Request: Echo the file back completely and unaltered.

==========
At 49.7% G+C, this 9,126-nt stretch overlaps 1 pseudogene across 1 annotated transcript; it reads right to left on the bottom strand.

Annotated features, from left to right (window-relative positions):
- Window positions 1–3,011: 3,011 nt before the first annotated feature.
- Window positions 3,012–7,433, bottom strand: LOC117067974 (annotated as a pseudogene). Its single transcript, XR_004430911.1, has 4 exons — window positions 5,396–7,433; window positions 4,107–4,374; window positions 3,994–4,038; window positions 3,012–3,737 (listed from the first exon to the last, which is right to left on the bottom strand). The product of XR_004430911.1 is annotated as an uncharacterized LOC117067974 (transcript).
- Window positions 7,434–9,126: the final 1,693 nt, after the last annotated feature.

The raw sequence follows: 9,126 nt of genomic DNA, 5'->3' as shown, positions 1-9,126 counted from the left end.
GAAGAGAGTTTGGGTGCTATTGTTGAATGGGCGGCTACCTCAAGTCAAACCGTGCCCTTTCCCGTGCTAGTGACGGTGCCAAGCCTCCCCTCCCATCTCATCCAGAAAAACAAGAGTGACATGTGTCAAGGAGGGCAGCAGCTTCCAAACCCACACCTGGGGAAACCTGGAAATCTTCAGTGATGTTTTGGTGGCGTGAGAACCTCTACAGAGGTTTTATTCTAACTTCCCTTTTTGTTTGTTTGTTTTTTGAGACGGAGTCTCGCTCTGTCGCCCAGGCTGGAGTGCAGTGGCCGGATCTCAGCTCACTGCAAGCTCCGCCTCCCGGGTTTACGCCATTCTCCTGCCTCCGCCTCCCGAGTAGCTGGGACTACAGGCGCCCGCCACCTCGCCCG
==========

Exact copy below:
At 49.7% G+C, this 9,126-nt stretch overlaps 1 pseudogene across 1 annotated transcript; it reads right to left on the bottom strand.

Annotated features, from left to right (window-relative positions):
- Window positions 1–3,011: 3,011 nt before the first annotated feature.
- Window positions 3,012–7,433, bottom strand: LOC117067974 (annotated as a pseudogene). Its single transcript, XR_004430911.1, has 4 exons — window positions 5,396–7,433; window positions 4,107–4,374; window positions 3,994–4,038; window positions 3,012–3,737 (listed from the first exon to the last, which is right to left on the bottom strand). The product of XR_004430911.1 is annotated as an uncharacterized LOC117067974 (transcript).
- Window positions 7,434–9,126: the final 1,693 nt, after the last annotated feature.

The raw sequence follows: 9,126 nt of genomic DNA, 5'->3' as shown, positions 1-9,126 counted from the left end.
GAAGAGAGTTTGGGTGCTATTGTTGAATGGGCGGCTACCTCAAGTCAAACCGTGCCCTTTCCCGTGCTAGTGACGGTGCCAAGCCTCCCCTCCCATCTCATCCAGAAAAACAAGAGTGACATGTGTCAAGGAGGGCAGCAGCTTCCAAACCCACACCTGGGGAAACCTGGAAATCTTCAGTGATGTTTTGGTGGCGTGAGAACCTCTACAGAGGTTTTATTCTAACTTCCCTTTTTGTTTGTTTGTTTTTTGAGACGGAGTCTCGCTCTGTCGCCCAGGCTGGAGTGCAGTGGCCGGATCTCAGCTCACTGCAAGCTCCGCCTCCCGGGTTTACGCCATTCTCCTGCCTCCGCCTCCCGAGTAGCTGGGACTACAGGCGCCCGCCACCTCGCCCG